LONDON, ENGLAND, UNITED KINGDOM (OCTOBER 1, 2013) (REUTERS) - As the first American government shutdown in 17 years began on Tuesday (October 1), analysts in Europe said they expected the halt to be a temporary one that would not have a major impact on the economy.U.S. Federal government agencies have begun a partial shutdown after lawmakers failed to pass a temporary spending bill before a midnight deadline, threatening the salaries of up to a million workers.
"I expect the shutdown will probably be resolved in the next few days. It won't be resolved immediately, and I think the Congress understood this is not going to have huge implications for the economy in the short term, and behaving a bit like a petulant child, if you know that the consequences aren't major. They're just making a point, pretty much. It will be resolved. It's not that significant in the long term," he said.
The shutdown would not have a significant effect on the U.S. labour markets or the larger economy, said Armstrong.
"It won't have a major impact. Where it may have an impact is it may create uncertainty. The longer it does drag on the more impact it will have, because it'll have consequences on consumers confidence, the unemployment rate kicks up as you've got government workers who aren't employed. And it'll probably create a bit more uncertainty about the budget crisis that's looming at the middle of this month as well, so the longer it drags on, it potentially may become more material," he explained.
Armstrong agreed with some investors' speculation that the shutdown might further delay the U.S. Federal Reserve's plans to start tapering its monetary stimulus.
"I don't think the Fed will begin tapering. A few months ago they were indicating they would be tapering by October, but you've got a case right now where unemployment is remaining very sticky, new jobs are being created, they're just attracting new people to the labour force, back into the labour force, so that's resulting in the unemployment rate staying significantly higher than the Fed wants it, and you've got no signs of inflation right now. So without inflationary pressure and developing strong job growth, there's no need to begin the tapering right now," he added.
Johan Karlstrom, CEO of Nordic's biggest builder Skanska, shrugged off the threat of the shutdown.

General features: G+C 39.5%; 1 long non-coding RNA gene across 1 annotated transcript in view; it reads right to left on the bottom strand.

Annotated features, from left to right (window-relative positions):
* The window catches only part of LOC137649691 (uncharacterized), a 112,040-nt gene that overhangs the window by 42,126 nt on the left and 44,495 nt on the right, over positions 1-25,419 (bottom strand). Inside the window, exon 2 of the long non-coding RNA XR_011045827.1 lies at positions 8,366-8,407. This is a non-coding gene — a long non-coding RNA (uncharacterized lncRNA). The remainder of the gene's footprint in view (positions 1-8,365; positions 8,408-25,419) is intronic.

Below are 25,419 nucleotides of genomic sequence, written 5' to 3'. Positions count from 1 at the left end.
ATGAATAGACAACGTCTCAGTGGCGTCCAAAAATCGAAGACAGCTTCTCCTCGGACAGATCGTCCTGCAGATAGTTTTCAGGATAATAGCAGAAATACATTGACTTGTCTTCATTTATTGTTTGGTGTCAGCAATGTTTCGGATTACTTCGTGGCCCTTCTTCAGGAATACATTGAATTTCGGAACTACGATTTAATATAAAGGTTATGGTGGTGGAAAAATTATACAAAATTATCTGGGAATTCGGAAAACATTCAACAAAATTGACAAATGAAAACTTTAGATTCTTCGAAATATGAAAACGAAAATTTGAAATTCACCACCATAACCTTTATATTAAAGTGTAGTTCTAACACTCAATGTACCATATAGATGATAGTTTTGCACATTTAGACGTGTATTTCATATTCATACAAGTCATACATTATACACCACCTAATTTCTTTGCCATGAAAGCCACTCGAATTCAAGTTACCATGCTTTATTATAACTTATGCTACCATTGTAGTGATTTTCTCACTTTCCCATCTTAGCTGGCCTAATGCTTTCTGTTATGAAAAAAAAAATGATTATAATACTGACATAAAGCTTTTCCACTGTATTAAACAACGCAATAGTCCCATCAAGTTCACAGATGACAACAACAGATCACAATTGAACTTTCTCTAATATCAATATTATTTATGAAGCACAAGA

A third of Skanska's business is done in U.S., and they are currently renovating theUnited Nations building in New York.
"I'm not really concerned over the political situation over in the U.S. We've seen it before. They've talked about these threats many many times, and I'm sure that in one way they're going to solve it," said Karlstrom.
The shutdown could lead to a very negative reaction from the equity markets and a positive reaction from the bond markets, said Eric Chaney, Chief Economist at AXA.
"You know, there is a sentiment of deja vu in the markets but I'm not sure it's going to last. If the government shutdown in the US lasts for more than one week, people will start to think that, 'Okay, the deadline for the debt ceiling which is around the 17th of October is not going to be met.' In that case, the risk is a risk of a default. And I think that in that case, we might have a very negative reaction from the equity markets and a positive reaction from the bond markets, which is kind of paradoxical but we know how it works. US Treasuries always benefit when there is a rise of systemic risk," said Chaney.
"Look, we are Tuesday, rendezvous next Tuesday. If the prospect is no agreement, in that case I think equity markets are going to start to slide down," he added.
While an extended shutdown could weigh on economic growth and consumer confidence, a quick resolution may have limited impact. In addition, a resolution here could ease tensions for the congressional debate over the debt ceiling in mid-October. That issue, which could result in a default on U.S. debt if not resolved, is considered more serious for markets.